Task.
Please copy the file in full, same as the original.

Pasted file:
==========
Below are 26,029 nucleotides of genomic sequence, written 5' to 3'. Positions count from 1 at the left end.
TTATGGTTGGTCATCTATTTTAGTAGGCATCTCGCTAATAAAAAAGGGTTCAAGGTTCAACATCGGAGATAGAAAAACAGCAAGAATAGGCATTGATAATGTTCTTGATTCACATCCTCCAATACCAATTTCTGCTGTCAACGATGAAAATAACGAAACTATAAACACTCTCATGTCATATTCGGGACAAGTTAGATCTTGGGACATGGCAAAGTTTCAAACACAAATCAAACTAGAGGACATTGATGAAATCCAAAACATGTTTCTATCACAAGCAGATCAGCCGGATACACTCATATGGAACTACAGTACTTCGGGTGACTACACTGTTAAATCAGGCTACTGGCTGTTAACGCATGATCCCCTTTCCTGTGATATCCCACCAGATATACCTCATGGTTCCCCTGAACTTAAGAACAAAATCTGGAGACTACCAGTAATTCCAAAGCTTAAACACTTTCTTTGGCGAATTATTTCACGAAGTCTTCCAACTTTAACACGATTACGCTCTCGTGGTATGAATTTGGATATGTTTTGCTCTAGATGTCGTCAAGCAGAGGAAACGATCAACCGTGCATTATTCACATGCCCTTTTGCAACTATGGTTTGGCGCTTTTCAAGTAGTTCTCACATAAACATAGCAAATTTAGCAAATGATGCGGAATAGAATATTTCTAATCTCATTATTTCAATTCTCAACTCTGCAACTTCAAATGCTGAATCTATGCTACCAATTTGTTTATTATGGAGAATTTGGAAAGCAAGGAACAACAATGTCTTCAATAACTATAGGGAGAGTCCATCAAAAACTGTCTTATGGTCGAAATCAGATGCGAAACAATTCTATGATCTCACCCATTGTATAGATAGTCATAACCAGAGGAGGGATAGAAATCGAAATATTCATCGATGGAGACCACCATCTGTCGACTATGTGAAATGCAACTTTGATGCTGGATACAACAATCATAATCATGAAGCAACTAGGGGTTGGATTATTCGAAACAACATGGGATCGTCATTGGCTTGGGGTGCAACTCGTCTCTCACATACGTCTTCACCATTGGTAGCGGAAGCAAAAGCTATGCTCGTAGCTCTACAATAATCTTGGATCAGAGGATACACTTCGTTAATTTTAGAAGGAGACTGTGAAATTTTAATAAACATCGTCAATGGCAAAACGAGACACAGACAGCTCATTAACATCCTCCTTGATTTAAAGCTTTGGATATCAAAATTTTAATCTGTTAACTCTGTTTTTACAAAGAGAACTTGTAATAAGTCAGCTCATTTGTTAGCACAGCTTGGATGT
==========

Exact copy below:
Below are 26,029 nucleotides of genomic sequence, written 5' to 3'. Positions count from 1 at the left end.
TTATGGTTGGTCATCTATTTTAGTAGGCATCTCGCTAATAAAAAAGGGTTCAAGGTTCAACATCGGAGATAGAAAAACAGCAAGAATAGGCATTGATAATGTTCTTGATTCACATCCTCCAATACCAATTTCTGCTGTCAACGATGAAAATAACGAAACTATAAACACTCTCATGTCATATTCGGGACAAGTTAGATCTTGGGACATGGCAAAGTTTCAAACACAAATCAAACTAGAGGACATTGATGAAATCCAAAACATGTTTCTATCACAAGCAGATCAGCCGGATACACTCATATGGAACTACAGTACTTCGGGTGACTACACTGTTAAATCAGGCTACTGGCTGTTAACGCATGATCCCCTTTCCTGTGATATCCCACCAGATATACCTCATGGTTCCCCTGAACTTAAGAACAAAATCTGGAGACTACCAGTAATTCCAAAGCTTAAACACTTTCTTTGGCGAATTATTTCACGAAGTCTTCCAACTTTAACACGATTACGCTCTCGTGGTATGAATTTGGATATGTTTTGCTCTAGATGTCGTCAAGCAGAGGAAACGATCAACCGTGCATTATTCACATGCCCTTTTGCAACTATGGTTTGGCGCTTTTCAAGTAGTTCTCACATAAACATAGCAAATTTAGCAAATGATGCGGAATAGAATATTTCTAATCTCATTATTTCAATTCTCAACTCTGCAACTTCAAATGCTGAATCTATGCTACCAATTTGTTTATTATGGAGAATTTGGAAAGCAAGGAACAACAATGTCTTCAATAACTATAGGGAGAGTCCATCAAAAACTGTCTTATGGTCGAAATCAGATGCGAAACAATTCTATGATCTCACCCATTGTATAGATAGTCATAACCAGAGGAGGGATAGAAATCGAAATATTCATCGATGGAGACCACCATCTGTCGACTATGTGAAATGCAACTTTGATGCTGGATACAACAATCATAATCATGAAGCAACTAGGGGTTGGATTATTCGAAACAACATGGGATCGTCATTGGCTTGGGGTGCAACTCGTCTCTCACATACGTCTTCACCATTGGTAGCGGAAGCAAAAGCTATGCTCGTAGCTCTACAATAATCTTGGATCAGAGGATACACTTCGTTAATTTTAGAAGGAGACTGTGAAATTTTAATAAACATCGTCAATGGCAAAACGAGACACAGACAGCTCATTAACATCCTCCTTGATTTAAAGCTTTGGATATCAAAATTTTAATCTGTTAACTCTGTTTTTACAAAGAGAACTTGTAATAAGTCAGCTCATTTGTTAGCACAGCTTGGATGT